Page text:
I HATE Unsolicited Urban Legends!

Note: This blog is about the subject in general – not meant to be taken personally by the one who just sent me the email.

Ok everyone. Please STOP sending this crap to me. I can only hit “reply all” and send refutes about these urban legends so many times before I get really tired of it. I realize that most people don’t know as much as about computers and technology as I do, but just a little thinking and forethought would save all of us time and save some internet email traffic. Besides, most people who send me email have heard by soap box lessons about this kind of stuff.

Did I mention that I HATE unsolicited emails containing urban legends? Stop proliferating this crap. Please. They waste time, resources, and bandwidth. Instead of doing something productive, I have to respond to people and insure them that mass panic will not happen. Worse yet, I get the phone calls from clients wanting to know what all these things are about. When I tell then about urban legends, myths, and hoaxes, they just can’t believe that “cousin Tommy – the family computer guy relative” would send them an email that was fake. Just because “Tommy” has an iPod and can play Guitar Hero and instant message does not make him an expert.

There is no virus that caused mass panic in New York and was reported on CNN. Software code can remove data but can’t cause actual damage to a hard drive. Clicking on links in an email that obviously point to a ridiculous URL (website) such as : http://notme.hk/ should really be your first clue. Another clue would be not opening any untrusted attachments. A third clue is “this alert was received by an employee of Microsoft” – umm who cares and it was unsolicited anyway?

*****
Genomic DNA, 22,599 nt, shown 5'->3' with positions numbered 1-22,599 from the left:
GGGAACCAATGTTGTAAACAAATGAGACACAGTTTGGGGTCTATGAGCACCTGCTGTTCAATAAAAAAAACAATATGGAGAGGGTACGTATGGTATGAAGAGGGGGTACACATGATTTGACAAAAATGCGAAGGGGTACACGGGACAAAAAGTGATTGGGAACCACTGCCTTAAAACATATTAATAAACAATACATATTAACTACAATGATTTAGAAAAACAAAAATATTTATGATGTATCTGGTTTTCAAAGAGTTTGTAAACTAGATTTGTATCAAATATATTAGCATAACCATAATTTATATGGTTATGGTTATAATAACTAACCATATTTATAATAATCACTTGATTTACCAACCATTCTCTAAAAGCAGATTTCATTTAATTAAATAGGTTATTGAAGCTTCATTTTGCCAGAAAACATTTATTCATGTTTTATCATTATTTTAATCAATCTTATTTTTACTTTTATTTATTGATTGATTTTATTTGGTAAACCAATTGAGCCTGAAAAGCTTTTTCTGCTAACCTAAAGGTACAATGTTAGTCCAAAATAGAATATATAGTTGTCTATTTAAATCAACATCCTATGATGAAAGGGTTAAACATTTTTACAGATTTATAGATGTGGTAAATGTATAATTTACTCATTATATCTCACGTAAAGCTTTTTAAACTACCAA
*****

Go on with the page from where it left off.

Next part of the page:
In summary, don’t fall for the social engineering tactics at all. And don’t forward them on to me unless you are genuinely asking me if there is any truth. If you do, then you will surely end up on my email newsletter list along with all 500 people that you cc’ed – since I’m sure every one of you needs real technology help.

All –

I just received this warning from my wife. I checked on Snopes. It is a REAL virus!

Read below.

– G****

Importance: High

FYI . . . Please take this seriously and read the link below . . .

Virus –CNN announced — Snopes confirms as real.

Here is a link to the snopes page:



A new virus has just been discovered that has been classified by Microsoft as the most destructive ever. This virus was discovered yesterday afternoon by McAfee. This virus simply destroys Sector Zero from the hard disk, where vital information for its functioning are stored.

This virus acts in the following manner:

It sends itself automatically to all contacts on your list with the title:

‘You’ve received a Post Card from a Family member’.

As soon as the supposed virtual card is opened the computer freezes so that the user has to reboot. When the ctrl+alt+ del keys or t he reset button are pressed, the virus destroys Sector Zero, thus permanently destroying the hard disk. Yesterday in just a few hours this virus caused panic in New York, according to news broadcast by CNN.

This alert was received by an employee of Microsoft itself.

So don’t open any mails with subject:’A Post Card from ‘ As soon as you get the mail, delete it !! Even if you know the sender !!!

Please pass this mail to all of your friends.

Forward this to everyone in your address book. I’m sure most people, like myself, would rather receive thi s notice 25 times than not at All.